Although conduct disorder (CD) is a prevalent mental disorder in young people, relatively little research funding is allocated to investigating its etiology.1 More funding for investigation is needed, as the presence of CD can greatly affect a young person's life across various domains, but can also impact their family, peers, and society at large. A better understanding of the neurodevelopment of CD can help tailoring treatment and prevention strategies. Furthermore, as we know that CD symptoms vary across affected individuals, the corresponding neural correlates might also be different for people with different symptom levels. Important factors to take into consideration here include gender; comorbidity, and distinct symptom patterns, such as the presence of callous-unemotional traits.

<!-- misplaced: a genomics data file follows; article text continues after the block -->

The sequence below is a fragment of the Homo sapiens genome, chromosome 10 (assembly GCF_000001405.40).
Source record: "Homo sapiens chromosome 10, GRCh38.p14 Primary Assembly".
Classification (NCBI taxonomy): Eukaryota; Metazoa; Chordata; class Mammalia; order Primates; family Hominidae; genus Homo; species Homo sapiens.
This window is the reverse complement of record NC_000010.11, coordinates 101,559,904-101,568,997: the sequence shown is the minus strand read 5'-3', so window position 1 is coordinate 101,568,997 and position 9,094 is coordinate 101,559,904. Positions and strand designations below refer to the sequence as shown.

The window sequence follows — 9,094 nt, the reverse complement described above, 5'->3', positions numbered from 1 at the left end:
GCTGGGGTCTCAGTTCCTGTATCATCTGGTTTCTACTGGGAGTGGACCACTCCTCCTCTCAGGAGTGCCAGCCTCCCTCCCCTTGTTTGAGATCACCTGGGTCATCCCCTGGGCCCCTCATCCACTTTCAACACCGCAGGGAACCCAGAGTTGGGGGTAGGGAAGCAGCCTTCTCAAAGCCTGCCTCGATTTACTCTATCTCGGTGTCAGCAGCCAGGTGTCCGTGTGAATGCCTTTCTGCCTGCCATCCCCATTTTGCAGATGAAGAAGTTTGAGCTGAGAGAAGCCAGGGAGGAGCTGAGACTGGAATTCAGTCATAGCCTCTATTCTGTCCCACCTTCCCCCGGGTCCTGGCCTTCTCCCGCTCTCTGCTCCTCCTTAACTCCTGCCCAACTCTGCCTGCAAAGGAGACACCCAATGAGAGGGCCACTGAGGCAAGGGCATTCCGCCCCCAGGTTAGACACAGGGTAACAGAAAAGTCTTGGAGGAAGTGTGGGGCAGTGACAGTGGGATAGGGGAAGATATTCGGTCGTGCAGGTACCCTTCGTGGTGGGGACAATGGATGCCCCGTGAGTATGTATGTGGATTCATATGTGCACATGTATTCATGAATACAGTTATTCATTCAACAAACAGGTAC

Additional Metadata
Persistent URL,
Journal American Academy of Child and Adolescent Psychiatry. Journal
Bolhuis, K. (2019). Editorial: Conduct Disorder as a Neurodevelopmental Condition: White Matter Brain Microstructure and the Importance of Gender, Callous Traits, and Development. American Academy of Child and Adolescent Psychiatry. Journal. doi:10.1016/j.jaac.2019.04.023